Reform of the energy market is clearly needed, but which route should we go down? Here are five possible strategies.
On Thursday, the government announced its plans for a price cap in the energy markets.
The government’s statement said:
“The Bill would require Ofgem to consult and impose the cap as soon as practicable after the legislation is passed. It will be an absolute cap, and in setting it Ofgem must have regard to the need to: protect customers, create incentives for suppliers to improve efficiency, enable effective competition for domestic supply contracts, maintain incentives for customers to switch and ensure efficient suppliers are able to finance their activities.”
Energy price rises are clearly a big issue facing the country, but what options are there for the future of the market?
1. The status-quo
One option is for the situation to be left as it is. The current market is dominated by the big six, and it could be argued for the current state of affairs to continue, and that the emphasis should be on the consumers to switch energy providers to make savings when the time is right.
2. A price-cap
This is the outcome supported by the current government and could go some way to saving consumers money in the short-run. But what about the long-term? Under the plans the cap would be removed by 2023 at the very latest. What would stop energy companies from significantly raising their prices at the end of the period?
Energy bills are too high and the market isn’t working for ordinary people. We will bring forward legislation to cap energy bills. pic.twitter.com/zXOj0ExLBa— Theresa May (@theresa_may) October 4, 2017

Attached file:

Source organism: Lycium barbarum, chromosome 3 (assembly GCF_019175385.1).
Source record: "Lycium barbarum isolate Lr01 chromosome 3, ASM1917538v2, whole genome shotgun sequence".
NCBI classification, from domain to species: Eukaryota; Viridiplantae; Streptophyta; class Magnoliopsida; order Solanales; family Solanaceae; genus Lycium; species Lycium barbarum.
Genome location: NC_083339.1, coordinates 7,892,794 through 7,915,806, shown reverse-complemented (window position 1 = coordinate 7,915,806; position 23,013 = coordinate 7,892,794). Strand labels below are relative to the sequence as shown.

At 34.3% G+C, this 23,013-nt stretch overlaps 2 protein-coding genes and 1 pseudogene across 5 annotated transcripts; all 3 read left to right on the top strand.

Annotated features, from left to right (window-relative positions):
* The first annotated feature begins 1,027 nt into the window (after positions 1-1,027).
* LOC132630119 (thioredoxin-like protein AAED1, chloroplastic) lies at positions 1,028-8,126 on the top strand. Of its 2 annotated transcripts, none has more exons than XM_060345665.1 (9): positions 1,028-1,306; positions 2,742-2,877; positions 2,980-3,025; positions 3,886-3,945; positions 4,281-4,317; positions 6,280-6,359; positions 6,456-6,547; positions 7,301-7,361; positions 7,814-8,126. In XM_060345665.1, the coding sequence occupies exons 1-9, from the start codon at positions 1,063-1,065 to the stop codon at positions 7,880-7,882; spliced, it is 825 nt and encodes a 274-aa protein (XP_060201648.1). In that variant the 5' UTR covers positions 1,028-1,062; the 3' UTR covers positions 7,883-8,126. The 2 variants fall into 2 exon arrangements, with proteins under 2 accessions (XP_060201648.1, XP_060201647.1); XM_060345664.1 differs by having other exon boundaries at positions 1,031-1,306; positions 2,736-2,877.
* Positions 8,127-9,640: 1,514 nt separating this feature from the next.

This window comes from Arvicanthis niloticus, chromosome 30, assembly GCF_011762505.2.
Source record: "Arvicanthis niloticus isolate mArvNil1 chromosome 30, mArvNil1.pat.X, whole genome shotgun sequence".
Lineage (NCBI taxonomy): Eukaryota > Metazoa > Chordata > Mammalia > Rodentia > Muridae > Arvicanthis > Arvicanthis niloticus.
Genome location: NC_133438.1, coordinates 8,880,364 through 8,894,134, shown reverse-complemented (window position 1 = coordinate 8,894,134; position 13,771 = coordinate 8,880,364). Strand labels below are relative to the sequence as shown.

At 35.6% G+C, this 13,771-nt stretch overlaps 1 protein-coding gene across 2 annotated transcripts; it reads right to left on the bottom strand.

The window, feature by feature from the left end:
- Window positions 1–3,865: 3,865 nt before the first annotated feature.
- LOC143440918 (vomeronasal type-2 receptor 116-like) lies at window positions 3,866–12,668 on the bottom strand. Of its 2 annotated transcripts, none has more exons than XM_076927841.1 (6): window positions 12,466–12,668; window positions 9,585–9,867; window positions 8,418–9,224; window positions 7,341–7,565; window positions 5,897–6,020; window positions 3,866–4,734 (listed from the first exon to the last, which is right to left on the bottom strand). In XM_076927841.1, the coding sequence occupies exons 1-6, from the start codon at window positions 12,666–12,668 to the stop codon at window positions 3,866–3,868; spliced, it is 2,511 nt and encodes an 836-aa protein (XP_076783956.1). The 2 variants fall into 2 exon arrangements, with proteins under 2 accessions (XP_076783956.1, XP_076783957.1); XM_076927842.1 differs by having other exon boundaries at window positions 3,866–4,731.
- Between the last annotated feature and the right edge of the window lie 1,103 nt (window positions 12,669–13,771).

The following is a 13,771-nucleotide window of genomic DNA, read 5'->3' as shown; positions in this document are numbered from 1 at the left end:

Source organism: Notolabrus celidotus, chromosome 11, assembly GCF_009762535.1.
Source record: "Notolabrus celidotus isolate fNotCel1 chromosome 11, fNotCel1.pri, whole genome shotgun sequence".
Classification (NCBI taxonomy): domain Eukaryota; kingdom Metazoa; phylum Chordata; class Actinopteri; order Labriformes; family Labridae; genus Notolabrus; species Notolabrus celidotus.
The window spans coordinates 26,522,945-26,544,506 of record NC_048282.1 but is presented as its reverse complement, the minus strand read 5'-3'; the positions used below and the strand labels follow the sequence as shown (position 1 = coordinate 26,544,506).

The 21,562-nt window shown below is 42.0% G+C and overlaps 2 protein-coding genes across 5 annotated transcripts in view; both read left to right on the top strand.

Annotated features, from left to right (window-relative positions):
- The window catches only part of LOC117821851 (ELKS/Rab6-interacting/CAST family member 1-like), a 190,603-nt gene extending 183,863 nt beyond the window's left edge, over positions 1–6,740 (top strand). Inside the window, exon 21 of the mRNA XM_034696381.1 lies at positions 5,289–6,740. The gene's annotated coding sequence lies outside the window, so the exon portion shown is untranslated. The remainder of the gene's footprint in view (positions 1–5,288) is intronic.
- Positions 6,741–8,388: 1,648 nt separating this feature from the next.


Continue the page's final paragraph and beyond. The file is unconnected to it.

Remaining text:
3. A state-run company to compete with private firms
This is the option that was proposed by the SNP at the party’s conference. In a move clearly designed to see off the rise in support for Labour in Scotland, Nicola Sturgeon presented a range of ideas that shifted her party decisively to the left. One of the party’s proposals was to create a state-controlled Scottish energy firm to compete with private companies. If such a body were to be orientated towards saving consumers money, it could make the market more competitive and force other companies not to hike their prices. But is it a viable option?
4. De-centralised nationalisation
This model was recently proposed by Labour at the party’s autumn conference, as reported by the Independent. Such an outcome would result in a nationalised system, with different regions having autonomy, and would benefit from allowing different regions to try alternative strategies and learn from each other.
5. A nationalised monopoly
One option is for the government to nationalise the energy companies and bring them under one centralised roof – a state-run monopoly. Such an outcome would benefit from economies of scale.